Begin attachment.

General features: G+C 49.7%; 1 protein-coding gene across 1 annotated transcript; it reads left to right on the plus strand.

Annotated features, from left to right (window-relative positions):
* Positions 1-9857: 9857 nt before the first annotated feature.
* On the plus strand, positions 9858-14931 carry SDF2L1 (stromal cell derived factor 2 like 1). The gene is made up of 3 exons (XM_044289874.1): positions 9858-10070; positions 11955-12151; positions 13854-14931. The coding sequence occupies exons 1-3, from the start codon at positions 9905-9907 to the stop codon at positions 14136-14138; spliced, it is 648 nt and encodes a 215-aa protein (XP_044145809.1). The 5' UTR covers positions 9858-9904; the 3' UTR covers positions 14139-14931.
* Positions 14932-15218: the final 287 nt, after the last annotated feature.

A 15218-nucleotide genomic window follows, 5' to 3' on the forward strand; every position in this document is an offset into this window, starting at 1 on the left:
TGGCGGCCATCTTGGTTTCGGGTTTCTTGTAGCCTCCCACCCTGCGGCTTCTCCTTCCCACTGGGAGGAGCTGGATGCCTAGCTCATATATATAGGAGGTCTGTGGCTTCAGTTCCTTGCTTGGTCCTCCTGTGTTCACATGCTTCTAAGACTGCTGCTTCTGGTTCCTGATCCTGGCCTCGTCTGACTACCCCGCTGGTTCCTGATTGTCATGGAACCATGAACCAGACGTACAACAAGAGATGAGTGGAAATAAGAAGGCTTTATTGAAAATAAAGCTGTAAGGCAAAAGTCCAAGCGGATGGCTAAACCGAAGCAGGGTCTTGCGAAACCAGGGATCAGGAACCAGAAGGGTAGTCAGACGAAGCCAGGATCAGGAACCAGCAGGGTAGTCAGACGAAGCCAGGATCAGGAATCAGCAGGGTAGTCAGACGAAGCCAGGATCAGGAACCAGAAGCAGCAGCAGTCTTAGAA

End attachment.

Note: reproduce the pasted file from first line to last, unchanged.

General features: G+C 49.7%; 1 protein-coding gene across 1 annotated transcript; it reads left to right on the plus strand.

Annotated features, from left to right (window-relative positions):
* Positions 1-9857: 9857 nt before the first annotated feature.
* On the plus strand, positions 9858-14931 carry SDF2L1 (stromal cell derived factor 2 like 1). The gene is made up of 3 exons (XM_044289874.1): positions 9858-10070; positions 11955-12151; positions 13854-14931. The coding sequence occupies exons 1-3, from the start codon at positions 9905-9907 to the stop codon at positions 14136-14138; spliced, it is 648 nt and encodes a 215-aa protein (XP_044145809.1). The 5' UTR covers positions 9858-9904; the 3' UTR covers positions 14139-14931.
* Positions 14932-15218: the final 287 nt, after the last annotated feature.

A 15218-nucleotide genomic window follows, 5' to 3' on the forward strand; every position in this document is an offset into this window, starting at 1 on the left:
TGGCGGCCATCTTGGTTTCGGGTTTCTTGTAGCCTCCCACCCTGCGGCTTCTCCTTCCCACTGGGAGGAGCTGGATGCCTAGCTCATATATATAGGAGGTCTGTGGCTTCAGTTCCTTGCTTGGTCCTCCTGTGTTCACATGCTTCTAAGACTGCTGCTTCTGGTTCCTGATCCTGGCCTCGTCTGACTACCCCGCTGGTTCCTGATTGTCATGGAACCATGAACCAGACGTACAACAAGAGATGAGTGGAAATAAGAAGGCTTTATTGAAAATAAAGCTGTAAGGCAAAAGTCCAAGCGGATGGCTAAACCGAAGCAGGGTCTTGCGAAACCAGGGATCAGGAACCAGAAGGGTAGTCAGACGAAGCCAGGATCAGGAACCAGCAGGGTAGTCAGACGAAGCCAGGATCAGGAATCAGCAGGGTAGTCAGACGAAGCCAGGATCAGGAACCAGAAGCAGCAGCAGTCTTAGAA